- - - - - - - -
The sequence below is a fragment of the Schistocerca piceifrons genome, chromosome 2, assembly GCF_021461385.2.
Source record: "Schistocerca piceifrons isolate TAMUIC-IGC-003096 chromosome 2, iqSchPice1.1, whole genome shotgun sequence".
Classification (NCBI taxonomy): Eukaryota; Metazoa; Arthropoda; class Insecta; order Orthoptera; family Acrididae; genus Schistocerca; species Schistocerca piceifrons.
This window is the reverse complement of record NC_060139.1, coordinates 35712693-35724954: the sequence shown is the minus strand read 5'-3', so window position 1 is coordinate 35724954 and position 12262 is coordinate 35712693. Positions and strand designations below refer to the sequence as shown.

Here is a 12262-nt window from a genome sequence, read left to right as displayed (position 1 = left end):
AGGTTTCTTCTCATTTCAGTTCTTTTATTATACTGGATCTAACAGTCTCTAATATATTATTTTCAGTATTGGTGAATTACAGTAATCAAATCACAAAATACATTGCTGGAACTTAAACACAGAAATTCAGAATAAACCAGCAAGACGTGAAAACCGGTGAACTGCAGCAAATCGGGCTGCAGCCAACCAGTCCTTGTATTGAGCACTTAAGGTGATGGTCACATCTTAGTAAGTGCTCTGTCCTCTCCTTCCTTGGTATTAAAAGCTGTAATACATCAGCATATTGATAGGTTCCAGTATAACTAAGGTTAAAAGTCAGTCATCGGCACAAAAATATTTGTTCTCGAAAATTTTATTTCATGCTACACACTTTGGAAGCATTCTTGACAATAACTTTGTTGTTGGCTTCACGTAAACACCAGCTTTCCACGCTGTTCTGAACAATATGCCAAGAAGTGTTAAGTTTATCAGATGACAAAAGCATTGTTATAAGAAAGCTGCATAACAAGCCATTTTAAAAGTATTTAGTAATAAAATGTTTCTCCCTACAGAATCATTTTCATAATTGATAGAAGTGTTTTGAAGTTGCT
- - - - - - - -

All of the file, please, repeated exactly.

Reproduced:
The sequence below is a fragment of the Schistocerca piceifrons genome, chromosome 2, assembly GCF_021461385.2.
Source record: "Schistocerca piceifrons isolate TAMUIC-IGC-003096 chromosome 2, iqSchPice1.1, whole genome shotgun sequence".
Classification (NCBI taxonomy): Eukaryota; Metazoa; Arthropoda; class Insecta; order Orthoptera; family Acrididae; genus Schistocerca; species Schistocerca piceifrons.
This window is the reverse complement of record NC_060139.1, coordinates 35712693-35724954: the sequence shown is the minus strand read 5'-3', so window position 1 is coordinate 35724954 and position 12262 is coordinate 35712693. Positions and strand designations below refer to the sequence as shown.

Here is a 12262-nt window from a genome sequence, read left to right as displayed (position 1 = left end):
AGGTTTCTTCTCATTTCAGTTCTTTTATTATACTGGATCTAACAGTCTCTAATATATTATTTTCAGTATTGGTGAATTACAGTAATCAAATCACAAAATACATTGCTGGAACTTAAACACAGAAATTCAGAATAAACCAGCAAGACGTGAAAACCGGTGAACTGCAGCAAATCGGGCTGCAGCCAACCAGTCCTTGTATTGAGCACTTAAGGTGATGGTCACATCTTAGTAAGTGCTCTGTCCTCTCCTTCCTTGGTATTAAAAGCTGTAATACATCAGCATATTGATAGGTTCCAGTATAACTAAGGTTAAAAGTCAGTCATCGGCACAAAAATATTTGTTCTCGAAAATTTTATTTCATGCTACACACTTTGGAAGCATTCTTGACAATAACTTTGTTGTTGGCTTCACGTAAACACCAGCTTTCCACGCTGTTCTGAACAATATGCCAAGAAGTGTTAAGTTTATCAGATGACAAAAGCATTGTTATAAGAAAGCTGCATAACAAGCCATTTTAAAAGTATTTAGTAATAAAATGTTTCTCCCTACAGAATCATTTTCATAATTGATAGAAGTGTTTTGAAGTTGCT